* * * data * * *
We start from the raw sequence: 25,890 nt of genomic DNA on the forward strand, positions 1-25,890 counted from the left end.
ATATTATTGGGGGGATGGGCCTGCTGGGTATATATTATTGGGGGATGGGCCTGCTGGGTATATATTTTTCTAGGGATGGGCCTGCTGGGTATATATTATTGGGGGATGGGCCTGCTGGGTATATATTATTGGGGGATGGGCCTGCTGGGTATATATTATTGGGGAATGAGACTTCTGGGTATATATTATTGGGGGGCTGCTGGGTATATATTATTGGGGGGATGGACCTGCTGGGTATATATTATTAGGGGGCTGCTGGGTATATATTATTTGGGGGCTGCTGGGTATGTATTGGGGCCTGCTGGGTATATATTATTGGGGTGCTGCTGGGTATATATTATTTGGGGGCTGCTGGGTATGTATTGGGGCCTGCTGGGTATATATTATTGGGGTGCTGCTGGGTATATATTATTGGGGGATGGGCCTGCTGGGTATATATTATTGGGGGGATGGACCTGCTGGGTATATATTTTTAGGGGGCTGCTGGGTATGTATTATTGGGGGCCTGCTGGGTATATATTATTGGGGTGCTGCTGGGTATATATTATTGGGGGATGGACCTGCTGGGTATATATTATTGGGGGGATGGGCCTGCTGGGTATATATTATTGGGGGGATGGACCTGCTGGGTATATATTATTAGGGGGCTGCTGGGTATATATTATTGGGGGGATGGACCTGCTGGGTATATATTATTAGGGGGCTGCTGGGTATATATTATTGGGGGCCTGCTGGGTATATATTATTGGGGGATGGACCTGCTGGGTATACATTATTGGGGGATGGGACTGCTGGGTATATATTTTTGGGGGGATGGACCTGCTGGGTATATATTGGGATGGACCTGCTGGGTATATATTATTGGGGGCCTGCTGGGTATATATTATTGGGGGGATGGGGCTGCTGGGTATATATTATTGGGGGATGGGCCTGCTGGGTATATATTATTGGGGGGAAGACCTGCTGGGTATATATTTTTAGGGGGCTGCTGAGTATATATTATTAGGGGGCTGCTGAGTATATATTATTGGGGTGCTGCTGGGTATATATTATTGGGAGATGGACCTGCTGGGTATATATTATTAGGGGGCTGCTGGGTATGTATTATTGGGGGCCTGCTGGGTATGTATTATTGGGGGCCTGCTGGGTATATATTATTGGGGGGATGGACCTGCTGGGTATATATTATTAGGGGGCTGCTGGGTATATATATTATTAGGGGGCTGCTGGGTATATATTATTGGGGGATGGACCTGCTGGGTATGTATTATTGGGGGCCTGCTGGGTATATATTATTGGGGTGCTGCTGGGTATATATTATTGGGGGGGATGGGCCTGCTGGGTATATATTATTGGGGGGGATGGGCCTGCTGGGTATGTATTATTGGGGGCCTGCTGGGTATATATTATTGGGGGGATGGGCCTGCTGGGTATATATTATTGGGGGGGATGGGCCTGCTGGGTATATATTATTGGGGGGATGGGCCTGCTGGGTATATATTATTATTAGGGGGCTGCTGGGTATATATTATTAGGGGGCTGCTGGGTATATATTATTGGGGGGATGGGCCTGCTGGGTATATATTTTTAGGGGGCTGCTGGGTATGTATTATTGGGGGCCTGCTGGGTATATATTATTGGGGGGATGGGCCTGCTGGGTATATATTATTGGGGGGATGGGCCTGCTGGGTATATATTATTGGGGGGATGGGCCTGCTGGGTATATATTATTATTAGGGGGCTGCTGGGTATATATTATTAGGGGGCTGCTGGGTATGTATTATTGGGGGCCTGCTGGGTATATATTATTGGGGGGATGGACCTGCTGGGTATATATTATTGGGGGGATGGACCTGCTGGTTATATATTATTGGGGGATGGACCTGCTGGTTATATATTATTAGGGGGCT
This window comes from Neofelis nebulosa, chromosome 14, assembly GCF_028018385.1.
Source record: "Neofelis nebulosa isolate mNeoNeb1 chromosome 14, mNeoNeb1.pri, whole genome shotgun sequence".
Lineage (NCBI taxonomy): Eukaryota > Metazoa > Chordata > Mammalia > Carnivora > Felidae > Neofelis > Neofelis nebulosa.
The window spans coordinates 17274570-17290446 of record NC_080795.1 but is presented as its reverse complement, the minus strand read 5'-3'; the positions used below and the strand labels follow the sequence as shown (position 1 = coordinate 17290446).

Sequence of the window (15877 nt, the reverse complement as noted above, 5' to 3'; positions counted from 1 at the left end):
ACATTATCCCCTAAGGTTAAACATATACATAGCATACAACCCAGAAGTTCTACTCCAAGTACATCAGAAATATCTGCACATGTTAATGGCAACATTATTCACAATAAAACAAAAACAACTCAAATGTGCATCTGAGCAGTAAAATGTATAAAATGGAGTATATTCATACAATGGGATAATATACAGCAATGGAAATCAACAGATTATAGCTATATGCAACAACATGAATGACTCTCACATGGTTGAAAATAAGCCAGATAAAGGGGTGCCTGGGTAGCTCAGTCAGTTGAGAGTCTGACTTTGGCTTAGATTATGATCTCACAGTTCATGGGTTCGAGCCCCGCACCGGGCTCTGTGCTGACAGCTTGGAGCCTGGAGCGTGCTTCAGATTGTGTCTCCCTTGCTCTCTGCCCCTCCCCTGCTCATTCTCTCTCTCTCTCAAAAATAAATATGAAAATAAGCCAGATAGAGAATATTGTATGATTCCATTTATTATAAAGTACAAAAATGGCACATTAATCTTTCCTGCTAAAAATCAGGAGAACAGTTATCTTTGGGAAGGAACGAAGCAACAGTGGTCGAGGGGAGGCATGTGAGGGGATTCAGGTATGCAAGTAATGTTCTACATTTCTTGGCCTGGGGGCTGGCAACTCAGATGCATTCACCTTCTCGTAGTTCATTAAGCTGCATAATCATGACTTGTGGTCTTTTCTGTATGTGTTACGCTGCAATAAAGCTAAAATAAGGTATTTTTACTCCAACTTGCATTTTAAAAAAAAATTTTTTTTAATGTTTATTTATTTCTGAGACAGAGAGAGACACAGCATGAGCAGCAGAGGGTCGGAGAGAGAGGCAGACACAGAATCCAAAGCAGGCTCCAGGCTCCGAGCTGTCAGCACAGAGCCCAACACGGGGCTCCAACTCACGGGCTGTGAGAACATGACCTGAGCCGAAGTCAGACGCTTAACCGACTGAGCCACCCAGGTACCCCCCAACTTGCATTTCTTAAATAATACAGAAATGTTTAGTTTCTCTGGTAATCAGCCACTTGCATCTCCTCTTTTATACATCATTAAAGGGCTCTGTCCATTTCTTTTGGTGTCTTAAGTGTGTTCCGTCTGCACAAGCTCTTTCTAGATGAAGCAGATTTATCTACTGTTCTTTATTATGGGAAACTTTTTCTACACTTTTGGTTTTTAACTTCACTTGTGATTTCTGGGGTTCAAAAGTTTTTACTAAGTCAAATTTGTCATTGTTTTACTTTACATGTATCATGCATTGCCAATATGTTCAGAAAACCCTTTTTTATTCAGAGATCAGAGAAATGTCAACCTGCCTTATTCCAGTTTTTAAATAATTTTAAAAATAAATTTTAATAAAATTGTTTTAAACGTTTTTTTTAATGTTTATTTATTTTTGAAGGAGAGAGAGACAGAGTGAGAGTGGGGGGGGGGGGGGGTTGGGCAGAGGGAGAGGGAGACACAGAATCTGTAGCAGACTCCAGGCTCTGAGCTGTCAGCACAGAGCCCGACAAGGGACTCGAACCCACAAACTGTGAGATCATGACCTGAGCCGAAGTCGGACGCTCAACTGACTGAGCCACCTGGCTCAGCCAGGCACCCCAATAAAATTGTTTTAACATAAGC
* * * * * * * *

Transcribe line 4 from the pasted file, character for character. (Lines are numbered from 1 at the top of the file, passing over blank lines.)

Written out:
Source record: "Neofelis nebulosa isolate mNeoNeb1 chromosome 14, mNeoNeb1.pri, whole genome shotgun sequence".